Rick Ganley: We're seeing more grassroots efforts around affordable housing across New Hampshire, but especially in cities like Manchester and Nashua. People are knocking on doors to let families know about assistance. Organizers are leading community conversations about tenant rights. Now, part of this movement stems from the belief that state institutions have failed in some ways in providing adequate help with affordable housing. How do you think agencies like New Hampshire Housing need to continue to evolve to meet the needs of people in the state?

Dean Christon: Well, I think we actually are working pretty hard with community groups and organizations to try to communicate about the availability of, not just this program, but other resources. And we've been doing that for a long time. The Emergency Rental Assistance Program has actually served over 5,000 families since it began in March. And the resources that have been distributed are coming close to $40 million statewide.

And on top of that, I think it's important to note that about 27,000 property owners have received assistance through the program. So it really is reaching those small property owners, perhaps, who might otherwise be at risk. And it's reaching families that could be impacted in a negative way by their inability to pay rent.

Rick Ganley: You're retiring from New Hampshire Housing at the end of the year. What have you learned during your decades-long work on affordable housing here in New Hampshire? What are you hoping for, for the future?

Dean Christon: Well, what I've learned is that the core challenge that we face as a state is we really just don't produce enough housing to meet demand. A lot of the challenges that we've just talked about would be easier to address if the supply and demand equation was a little more balanced. And I think a lot of that has to go to the way we make regulatory decisions in the state at a very local level, where what are oftentimes very reasonable concerns about potential changes in a community can translate into regulatory policies that make it very, very difficult for the private sector to respond to the demand for housing. And so we need to keep educating people about the connection between housing and economic growth and development.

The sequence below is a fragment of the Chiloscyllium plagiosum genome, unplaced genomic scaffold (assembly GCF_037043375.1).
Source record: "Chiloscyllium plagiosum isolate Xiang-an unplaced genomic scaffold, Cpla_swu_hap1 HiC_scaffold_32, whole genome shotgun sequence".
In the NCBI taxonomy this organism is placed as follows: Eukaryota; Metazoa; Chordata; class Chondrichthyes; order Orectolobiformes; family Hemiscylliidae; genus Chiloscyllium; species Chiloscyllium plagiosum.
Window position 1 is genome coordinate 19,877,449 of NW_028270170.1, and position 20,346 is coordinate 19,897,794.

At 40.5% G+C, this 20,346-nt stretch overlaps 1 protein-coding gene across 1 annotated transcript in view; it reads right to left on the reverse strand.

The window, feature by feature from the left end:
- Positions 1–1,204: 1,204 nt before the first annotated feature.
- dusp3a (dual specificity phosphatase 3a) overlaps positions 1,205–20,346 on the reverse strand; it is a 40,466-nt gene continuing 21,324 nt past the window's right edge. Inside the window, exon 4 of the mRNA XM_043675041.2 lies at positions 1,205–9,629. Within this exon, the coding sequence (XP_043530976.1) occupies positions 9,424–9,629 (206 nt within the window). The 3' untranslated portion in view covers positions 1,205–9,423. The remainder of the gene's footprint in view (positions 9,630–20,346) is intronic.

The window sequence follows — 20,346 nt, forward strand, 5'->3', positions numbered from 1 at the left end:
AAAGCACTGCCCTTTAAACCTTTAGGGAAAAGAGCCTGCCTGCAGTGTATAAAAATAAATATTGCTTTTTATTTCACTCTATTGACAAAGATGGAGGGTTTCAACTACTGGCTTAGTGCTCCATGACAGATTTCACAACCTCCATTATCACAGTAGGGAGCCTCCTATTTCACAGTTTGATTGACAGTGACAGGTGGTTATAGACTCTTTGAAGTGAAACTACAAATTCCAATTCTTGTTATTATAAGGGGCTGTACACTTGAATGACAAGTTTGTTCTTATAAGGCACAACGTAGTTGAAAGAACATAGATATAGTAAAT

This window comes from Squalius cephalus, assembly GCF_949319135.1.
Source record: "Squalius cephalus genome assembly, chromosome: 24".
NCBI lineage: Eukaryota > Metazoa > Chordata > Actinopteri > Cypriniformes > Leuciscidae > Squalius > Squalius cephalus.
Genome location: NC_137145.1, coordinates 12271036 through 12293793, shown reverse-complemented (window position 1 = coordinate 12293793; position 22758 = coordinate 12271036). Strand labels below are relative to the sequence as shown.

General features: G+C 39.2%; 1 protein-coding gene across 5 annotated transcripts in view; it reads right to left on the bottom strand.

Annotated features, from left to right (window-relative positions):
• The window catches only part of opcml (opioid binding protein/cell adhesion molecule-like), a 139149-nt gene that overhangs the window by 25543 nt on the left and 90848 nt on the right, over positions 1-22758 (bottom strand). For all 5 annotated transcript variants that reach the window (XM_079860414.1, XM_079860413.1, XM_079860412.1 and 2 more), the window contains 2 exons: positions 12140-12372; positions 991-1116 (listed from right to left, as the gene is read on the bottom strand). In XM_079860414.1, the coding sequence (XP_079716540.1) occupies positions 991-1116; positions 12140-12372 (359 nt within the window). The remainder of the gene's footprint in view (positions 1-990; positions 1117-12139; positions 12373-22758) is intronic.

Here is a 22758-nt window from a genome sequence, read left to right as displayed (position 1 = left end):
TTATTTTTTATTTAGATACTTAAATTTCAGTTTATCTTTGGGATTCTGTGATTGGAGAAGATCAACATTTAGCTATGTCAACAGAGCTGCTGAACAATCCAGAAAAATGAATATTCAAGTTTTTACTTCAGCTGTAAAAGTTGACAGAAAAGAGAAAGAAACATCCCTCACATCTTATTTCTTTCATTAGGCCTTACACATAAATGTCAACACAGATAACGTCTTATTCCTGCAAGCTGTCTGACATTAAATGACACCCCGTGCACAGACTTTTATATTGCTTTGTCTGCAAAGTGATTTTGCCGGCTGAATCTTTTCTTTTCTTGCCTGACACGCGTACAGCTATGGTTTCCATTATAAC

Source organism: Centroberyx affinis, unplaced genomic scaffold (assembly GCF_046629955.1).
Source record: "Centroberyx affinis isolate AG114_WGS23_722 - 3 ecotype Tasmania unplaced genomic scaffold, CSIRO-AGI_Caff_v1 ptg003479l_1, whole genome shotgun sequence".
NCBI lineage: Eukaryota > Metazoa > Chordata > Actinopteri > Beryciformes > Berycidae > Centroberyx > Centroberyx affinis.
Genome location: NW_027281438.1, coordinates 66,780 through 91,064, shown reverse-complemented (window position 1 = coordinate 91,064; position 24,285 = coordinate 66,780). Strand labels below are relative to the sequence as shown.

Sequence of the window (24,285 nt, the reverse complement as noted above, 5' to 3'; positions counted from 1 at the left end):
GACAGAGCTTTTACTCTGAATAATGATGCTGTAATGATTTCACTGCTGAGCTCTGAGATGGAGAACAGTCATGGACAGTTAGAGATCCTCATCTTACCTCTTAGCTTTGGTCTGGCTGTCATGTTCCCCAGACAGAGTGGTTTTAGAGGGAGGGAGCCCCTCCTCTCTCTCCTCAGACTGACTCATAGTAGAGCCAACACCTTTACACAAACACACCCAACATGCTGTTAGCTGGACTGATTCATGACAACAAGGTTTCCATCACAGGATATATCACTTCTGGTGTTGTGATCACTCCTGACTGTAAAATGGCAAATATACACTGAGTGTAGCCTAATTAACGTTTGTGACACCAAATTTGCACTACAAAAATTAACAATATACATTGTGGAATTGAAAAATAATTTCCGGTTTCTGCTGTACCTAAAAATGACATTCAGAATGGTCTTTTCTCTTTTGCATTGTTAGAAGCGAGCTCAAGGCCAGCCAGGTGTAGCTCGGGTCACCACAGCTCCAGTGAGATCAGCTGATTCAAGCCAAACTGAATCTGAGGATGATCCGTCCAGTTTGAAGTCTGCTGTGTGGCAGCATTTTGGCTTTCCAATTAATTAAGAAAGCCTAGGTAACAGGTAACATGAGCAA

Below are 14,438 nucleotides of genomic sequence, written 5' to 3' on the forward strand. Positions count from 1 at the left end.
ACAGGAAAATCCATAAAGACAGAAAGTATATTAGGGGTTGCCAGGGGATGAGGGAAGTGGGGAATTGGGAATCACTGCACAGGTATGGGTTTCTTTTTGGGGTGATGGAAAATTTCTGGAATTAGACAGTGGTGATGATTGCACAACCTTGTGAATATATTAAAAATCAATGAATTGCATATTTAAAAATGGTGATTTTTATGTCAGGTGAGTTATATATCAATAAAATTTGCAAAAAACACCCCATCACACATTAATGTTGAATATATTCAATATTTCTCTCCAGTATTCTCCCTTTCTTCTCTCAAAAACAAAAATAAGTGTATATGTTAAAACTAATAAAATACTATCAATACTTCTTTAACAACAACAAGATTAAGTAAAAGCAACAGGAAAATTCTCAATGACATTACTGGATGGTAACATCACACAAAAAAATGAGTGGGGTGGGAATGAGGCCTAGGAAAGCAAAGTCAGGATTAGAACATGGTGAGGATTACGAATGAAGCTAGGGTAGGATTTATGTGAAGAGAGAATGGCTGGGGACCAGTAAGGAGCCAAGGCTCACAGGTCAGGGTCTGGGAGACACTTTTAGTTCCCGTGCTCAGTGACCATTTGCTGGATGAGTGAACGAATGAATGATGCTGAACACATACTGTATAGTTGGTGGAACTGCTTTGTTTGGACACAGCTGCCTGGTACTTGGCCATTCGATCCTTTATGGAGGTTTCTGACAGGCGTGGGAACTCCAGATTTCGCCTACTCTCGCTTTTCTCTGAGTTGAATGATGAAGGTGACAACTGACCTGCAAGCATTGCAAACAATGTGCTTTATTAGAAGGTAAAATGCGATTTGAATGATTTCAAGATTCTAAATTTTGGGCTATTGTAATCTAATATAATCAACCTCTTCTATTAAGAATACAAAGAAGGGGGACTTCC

We need to keep working at the local level to ensure that people understand that housing-friendly policies are actually good for, not just an individual community, but also for the region and for the state. And that in the long run, it's good for all of us from an economic and, frankly, a social development perspective.

Rick Ganley: It sounds to me like what you're saying, though, is when you have local control, like we do in so many issues here in New Hampshire, it's a fairly inefficient way to try to solve the problem.

Dean Christon: It is challenging. There's no doubt about it, because you really got to make those changes on a community-by-community basis. And the processes can take a long time and be very challenging to achieve good goals. I will say there are good examples of communities. You know, a lot of good work was done in the Mount Washington Valley not that long ago. There's been work done on a number of communities in the southern part of the state that have really modified their zoning and regulatory policies to be more housing friendly. So it can be done and is being done, but it takes time.